For this week — but only until Sunday, Oct. 28 — you can stop by the Academy of Music and meet Tevye, the world's most famous milkman, as director Bartlett Sher takes his dynamic Broadway revival of Fiddler on the Roof on national tour. Using a new cast of stars, you will see why his show was a Tony nominee, full of vibrant dance numbers and striking special effects.

Of course, productions of Fiddler live or die with Tevye. Here, veteran Israeli film star Yehezkel Lazarov fills the bill. A vital man of shifting moods, Tevye's unceremonious entreaties to God give the musical its humor, and Lazarov's singing is an impeccable match of song and dance with the dramatic moment.

His Tevye is an embattled man, tested within and without by two oddly opposed forces: czarist persecution and Western romantic love. Consigned to the village of Anatevka in the Russian Imperial Pale, Tevye lives in constant threat of pogrom, but three plucky daughters also threaten his traditional beliefs.

Defying both Tevye and a quirky yente (Carol Beaugard), Tzeitel (Mel Weyn) marries for love. Then Hodel (Ruthy Froch) elopes with a political radical, and Chava (Natalie Powers) runs away with a gentile. ("She is dead to me," says beaten-down Tevye.) Jaundiced wife Golde (finely understated Maite Uzal) is a different sort of challenge.

The score is stirring, with music by Jerry Bock and lyrics by Sheldon Harnick. Some songs — "Sunrise, Sunset" and "If I Were a Rich Man" — have become standalone classics. But Joseph Stein's book, based on the short stories of Sholem Aleichem, is draggy and episodic.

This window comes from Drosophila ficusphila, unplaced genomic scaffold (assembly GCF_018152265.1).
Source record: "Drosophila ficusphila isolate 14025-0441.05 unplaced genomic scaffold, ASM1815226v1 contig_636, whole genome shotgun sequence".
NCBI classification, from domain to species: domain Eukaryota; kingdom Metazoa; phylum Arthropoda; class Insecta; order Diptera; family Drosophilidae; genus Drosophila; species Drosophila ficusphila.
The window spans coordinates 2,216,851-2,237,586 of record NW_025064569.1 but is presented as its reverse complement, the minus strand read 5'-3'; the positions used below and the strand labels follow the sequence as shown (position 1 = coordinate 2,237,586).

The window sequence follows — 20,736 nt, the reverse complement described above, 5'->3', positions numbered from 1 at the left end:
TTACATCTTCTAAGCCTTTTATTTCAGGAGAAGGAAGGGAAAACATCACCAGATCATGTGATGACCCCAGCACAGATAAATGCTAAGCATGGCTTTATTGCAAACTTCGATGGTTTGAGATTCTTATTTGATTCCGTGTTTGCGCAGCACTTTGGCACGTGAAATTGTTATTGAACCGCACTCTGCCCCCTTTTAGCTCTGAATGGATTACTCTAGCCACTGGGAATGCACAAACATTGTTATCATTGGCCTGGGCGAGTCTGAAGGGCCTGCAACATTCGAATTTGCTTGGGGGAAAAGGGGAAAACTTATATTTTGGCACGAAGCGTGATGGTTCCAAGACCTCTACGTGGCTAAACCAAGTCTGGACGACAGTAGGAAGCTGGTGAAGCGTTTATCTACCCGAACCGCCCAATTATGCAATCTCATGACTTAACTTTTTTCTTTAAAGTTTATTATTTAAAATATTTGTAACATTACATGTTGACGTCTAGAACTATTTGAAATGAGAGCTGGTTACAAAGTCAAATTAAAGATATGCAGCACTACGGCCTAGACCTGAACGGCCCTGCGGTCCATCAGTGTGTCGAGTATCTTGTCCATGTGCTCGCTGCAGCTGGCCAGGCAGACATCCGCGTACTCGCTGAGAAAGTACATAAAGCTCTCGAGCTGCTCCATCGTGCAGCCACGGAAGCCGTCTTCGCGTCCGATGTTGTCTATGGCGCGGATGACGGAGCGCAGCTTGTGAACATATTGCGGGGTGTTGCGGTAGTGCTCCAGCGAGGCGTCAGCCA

Director Sher comes to the rescue. His surreal stagecraft in "Tevye's Dream" is haunting. Late in the show he uses scrim curtains to create eerie, almost cinematic effects that blur the line between fantasy and reality. Israeli choreographer Hofesh Shechter enlivens the show with Jewish folk dance genres. The inclusion of Jerome Robbins' "Bottle Dance" sequence tosses Broadway razzmatazz into the mix. The effect is so captivating you overlook the anachronism of such eclecticism popping up in "traditional" Anatevna.

In the original 1964 Broadway production of Fiddler on the Roof, Hal Prince watered down Tevye's suffering, fearing Aleichem's stories were too grimly Jewish for American audiences. Fiddler had its detractors. (Philip Roth famously called it "shtetl kitsch.") But director Sher stays loyal to Prince's viewpoint. His major innovation lies in how he frames the tale, having Tevye in modern red parka dress open and close Aleichem's book to begin and end the musical, suggesting unbreakable tradition.